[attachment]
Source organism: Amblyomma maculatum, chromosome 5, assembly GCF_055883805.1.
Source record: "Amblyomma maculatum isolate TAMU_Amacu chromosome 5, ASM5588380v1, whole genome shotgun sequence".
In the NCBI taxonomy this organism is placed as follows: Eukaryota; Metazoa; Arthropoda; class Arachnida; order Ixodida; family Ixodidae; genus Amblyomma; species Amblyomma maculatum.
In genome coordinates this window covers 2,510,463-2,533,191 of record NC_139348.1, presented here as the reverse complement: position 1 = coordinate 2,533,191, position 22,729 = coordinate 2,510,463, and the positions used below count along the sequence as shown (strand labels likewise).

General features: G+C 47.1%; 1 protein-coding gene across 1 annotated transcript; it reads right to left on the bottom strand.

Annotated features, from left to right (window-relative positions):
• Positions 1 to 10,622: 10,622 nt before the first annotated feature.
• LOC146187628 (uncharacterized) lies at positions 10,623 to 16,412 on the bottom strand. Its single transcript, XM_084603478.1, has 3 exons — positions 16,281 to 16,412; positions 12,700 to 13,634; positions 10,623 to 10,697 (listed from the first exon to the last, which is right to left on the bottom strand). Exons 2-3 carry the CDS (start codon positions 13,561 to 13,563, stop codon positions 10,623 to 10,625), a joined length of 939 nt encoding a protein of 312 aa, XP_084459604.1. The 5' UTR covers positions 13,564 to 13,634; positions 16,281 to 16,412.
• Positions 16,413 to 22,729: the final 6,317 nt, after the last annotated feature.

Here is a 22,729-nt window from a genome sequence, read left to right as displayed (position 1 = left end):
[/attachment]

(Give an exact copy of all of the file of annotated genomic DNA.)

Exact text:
Source organism: Amblyomma maculatum, chromosome 5, assembly GCF_055883805.1.
Source record: "Amblyomma maculatum isolate TAMU_Amacu chromosome 5, ASM5588380v1, whole genome shotgun sequence".
In the NCBI taxonomy this organism is placed as follows: Eukaryota; Metazoa; Arthropoda; class Arachnida; order Ixodida; family Ixodidae; genus Amblyomma; species Amblyomma maculatum.
In genome coordinates this window covers 2,510,463-2,533,191 of record NC_139348.1, presented here as the reverse complement: position 1 = coordinate 2,533,191, position 22,729 = coordinate 2,510,463, and the positions used below count along the sequence as shown (strand labels likewise).

General features: G+C 47.1%; 1 protein-coding gene across 1 annotated transcript; it reads right to left on the bottom strand.

Annotated features, from left to right (window-relative positions):
• Positions 1 to 10,622: 10,622 nt before the first annotated feature.
• LOC146187628 (uncharacterized) lies at positions 10,623 to 16,412 on the bottom strand. Its single transcript, XM_084603478.1, has 3 exons — positions 16,281 to 16,412; positions 12,700 to 13,634; positions 10,623 to 10,697 (listed from the first exon to the last, which is right to left on the bottom strand). Exons 2-3 carry the CDS (start codon positions 13,561 to 13,563, stop codon positions 10,623 to 10,625), a joined length of 939 nt encoding a protein of 312 aa, XP_084459604.1. The 5' UTR covers positions 13,564 to 13,634; positions 16,281 to 16,412.
• Positions 16,413 to 22,729: the final 6,317 nt, after the last annotated feature.

Here is a 22,729-nt window from a genome sequence, read left to right as displayed (position 1 = left end):